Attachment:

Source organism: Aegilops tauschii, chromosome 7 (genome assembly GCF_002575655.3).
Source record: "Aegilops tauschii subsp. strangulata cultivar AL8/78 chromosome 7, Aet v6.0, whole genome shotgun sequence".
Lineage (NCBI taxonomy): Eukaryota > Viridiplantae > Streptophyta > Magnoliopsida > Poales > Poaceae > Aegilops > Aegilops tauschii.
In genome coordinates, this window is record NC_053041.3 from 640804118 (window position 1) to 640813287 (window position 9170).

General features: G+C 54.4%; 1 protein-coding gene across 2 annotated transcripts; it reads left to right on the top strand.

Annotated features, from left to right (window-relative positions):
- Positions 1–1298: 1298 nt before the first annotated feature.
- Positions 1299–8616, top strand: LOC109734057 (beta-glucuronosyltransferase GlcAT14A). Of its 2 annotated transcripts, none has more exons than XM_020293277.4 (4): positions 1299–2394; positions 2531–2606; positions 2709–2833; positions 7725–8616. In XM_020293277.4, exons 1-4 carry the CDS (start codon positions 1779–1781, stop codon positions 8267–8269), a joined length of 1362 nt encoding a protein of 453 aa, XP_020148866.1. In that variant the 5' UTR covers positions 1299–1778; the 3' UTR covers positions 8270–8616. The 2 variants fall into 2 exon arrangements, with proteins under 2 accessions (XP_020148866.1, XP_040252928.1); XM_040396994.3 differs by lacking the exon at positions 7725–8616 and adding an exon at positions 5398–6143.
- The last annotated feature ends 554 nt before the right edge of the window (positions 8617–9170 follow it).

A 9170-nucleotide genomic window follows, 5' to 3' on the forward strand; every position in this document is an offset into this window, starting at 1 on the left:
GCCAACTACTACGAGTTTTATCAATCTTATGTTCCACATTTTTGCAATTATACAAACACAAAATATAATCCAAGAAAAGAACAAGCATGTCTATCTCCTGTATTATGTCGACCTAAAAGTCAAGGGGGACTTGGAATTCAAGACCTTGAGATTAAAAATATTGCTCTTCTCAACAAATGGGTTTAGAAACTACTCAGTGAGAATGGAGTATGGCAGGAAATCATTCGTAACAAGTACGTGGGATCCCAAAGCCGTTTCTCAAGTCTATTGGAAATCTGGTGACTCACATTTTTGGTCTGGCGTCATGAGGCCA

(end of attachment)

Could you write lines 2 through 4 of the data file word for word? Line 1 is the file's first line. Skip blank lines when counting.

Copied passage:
Source record: "Aegilops tauschii subsp. strangulata cultivar AL8/78 chromosome 7, Aet v6.0, whole genome shotgun sequence".
Lineage (NCBI taxonomy): Eukaryota > Viridiplantae > Streptophyta > Magnoliopsida > Poales > Poaceae > Aegilops > Aegilops tauschii.
In genome coordinates, this window is record NC_053041.3 from 640804118 (window position 1) to 640813287 (window position 9170).